Tuesday, September 09, 2014

A thought on the teaching of cultural heritage

I was recently corresponding with someone about what children should learn about cultural heritage. It seems to me that that is a very serious question.

All humans share an important heritage from our pre-human ancestors -- that we are a social species with culture. We have language, use tools, cook our food. It is a heritage that got our distant ancestors through a bottleneck in which only a few thousand humans survived, and that too is a critical cultural heritage that we all share.

Children should appreciate our technological heritage. Perhaps foremost is our heritage of agriculture, and that is a world heritage. Crops were domesticated all over the world: wheat in the middle east, potatoes, corn and beans in the Americas. rice in Asia. Our clothing derives from the people who first had the idea that the fibers attached to cotton seed could be spun into fiber and the fiber woven into cloth, and the cloth made into garments; we owe a similar cultural debt to the folk who thought to cut the woolen coat from sheep  and use it to make clothing, those who havested cocoons to make silk, and the people who taught us to make artificial fibers. People all over the world developed houses, getting us out of caves, and many cultures have contributed to modern building technology.

Children should also appreciate our institutional cultural heritage. Where would we be without money and markets? Government helps us to organize our societies which have grown  so big, and people all over the world have contributed ideas on how to make government serve people better and more efficiently. Government in only one form of formal organization, and there is a rich cultural heritage of organizational culture.

The great religions of the world are another cultural heritage, not least because they all share the heritage of teaching the golden rule -- to do unto others as you would have them do unto you.

Notice that I have come to the arts late in this post, but of course children should celebrate the heritage in music, painting, sculpture and drama. As travel and communications have become more global, and as we share the arts via movies, radio and television -- and now the Internet -- each of use draws from a more diverse and global heritage in the arts.

I think we should also emphasize our heritage in knowledge systems. Schools are a wonderful invention, and more and more of the world is coming to enjoy schooling. The modern university combining  education, research and service is also a cultural heritage worthy of note. I think science -- the scientific method, peer review, professional societies -- is also worthy of special note. Today we find that scientific knowledge not only grows rapidly, but is ever more rapidly mobilized to inform the development of new technology.

Children should appreciate especially their cultural heritage of play, and in the grown up form, sport. Hundreds of millions of people followed the World Cup of football this year (soccer to us Yanks); the Olympics games in 2016 should also draw the interest of people around the world, as well as teams from many countries.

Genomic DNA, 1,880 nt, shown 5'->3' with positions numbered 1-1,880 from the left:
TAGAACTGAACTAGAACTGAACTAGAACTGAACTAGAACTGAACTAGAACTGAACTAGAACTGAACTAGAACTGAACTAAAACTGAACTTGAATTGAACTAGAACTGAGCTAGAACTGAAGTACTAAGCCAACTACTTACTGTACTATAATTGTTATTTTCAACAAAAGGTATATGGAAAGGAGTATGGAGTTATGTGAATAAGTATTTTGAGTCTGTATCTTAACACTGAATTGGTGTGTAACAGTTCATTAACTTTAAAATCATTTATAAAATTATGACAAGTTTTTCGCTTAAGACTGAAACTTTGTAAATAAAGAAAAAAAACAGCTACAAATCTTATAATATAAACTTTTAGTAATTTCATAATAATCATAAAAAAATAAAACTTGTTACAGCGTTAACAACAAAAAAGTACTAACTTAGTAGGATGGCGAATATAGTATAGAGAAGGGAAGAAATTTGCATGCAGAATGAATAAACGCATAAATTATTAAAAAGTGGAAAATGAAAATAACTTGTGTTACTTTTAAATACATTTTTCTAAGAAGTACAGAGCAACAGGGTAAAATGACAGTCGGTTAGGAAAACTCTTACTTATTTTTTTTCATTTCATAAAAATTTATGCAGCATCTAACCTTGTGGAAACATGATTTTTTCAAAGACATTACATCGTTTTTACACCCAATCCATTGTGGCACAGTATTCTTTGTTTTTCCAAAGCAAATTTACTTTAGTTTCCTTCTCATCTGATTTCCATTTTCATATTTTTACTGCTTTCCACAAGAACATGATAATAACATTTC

Our cultural heritage is not all good. It includes slavery and organized crime. Mankind has indulged in conflict during its entire history, and world wars killed tens of millions of people in the last century; new weapons of mass destruction make the threat of war ever more terrible.

I have been interested in UNESCO for many years, and note that its World Heritage program has now recognized more than 1000 sites. While I think it appropriate to recognize such sites so that they can better be protected and so that more people will appreciate what they represent, it seems to me that we should be careful that we honor only heritage of which we are justly proud. The pyramids of Egypt, for example, were built to provide men who believed they were gods a path to a heavenly afterlife that we now think to be based on pure superstition; moreover, thousands of poor people labored for great lengths of time to build these monuments to superstition. If we are to declare sites as world heritage which can be understood in such dysfunctional ways, then we should be explicit in honoring the artistic and engineering enterprise that led to their construction, and perhaps in teaching children about the less desirable heritage that they also represent.

Perhaps the most important lesson for children is that they should choose the best elements of their cultural heritage to build a legacy for future generations, while consciously eliminating dysfunctional cultural heritage. I am especially impressed by the way that the Japanese and Germans have explicitly tried to eliminate aspects of their heritage that led to World War II and to atrocities during that war, while emphasizing the beneficial aspects of their rich cultural heritage.

I feel that it is best that people within a culture make such choices themselves. All too often others have sought to impose cultural choices on others, and all too often that has resulted in oppression of the weak by the strong while failing to instill beneficial cultural elements and to eradicate dysfunctional ones.

1 comment:

John Daly said...

UNESCO honors Yosemite, Yellowstone and other places as World Heritage sites. The appreciation that these places should be maintained in their natural state is another cultural heritage that we should share with children, so that they too will value these places and conserve them for posterity. I am proud to say that this appreciation is a cultural gift that the USA made by creating the first national park in the 19th century, a gift that has been widely shared as other countries have created their own national parks.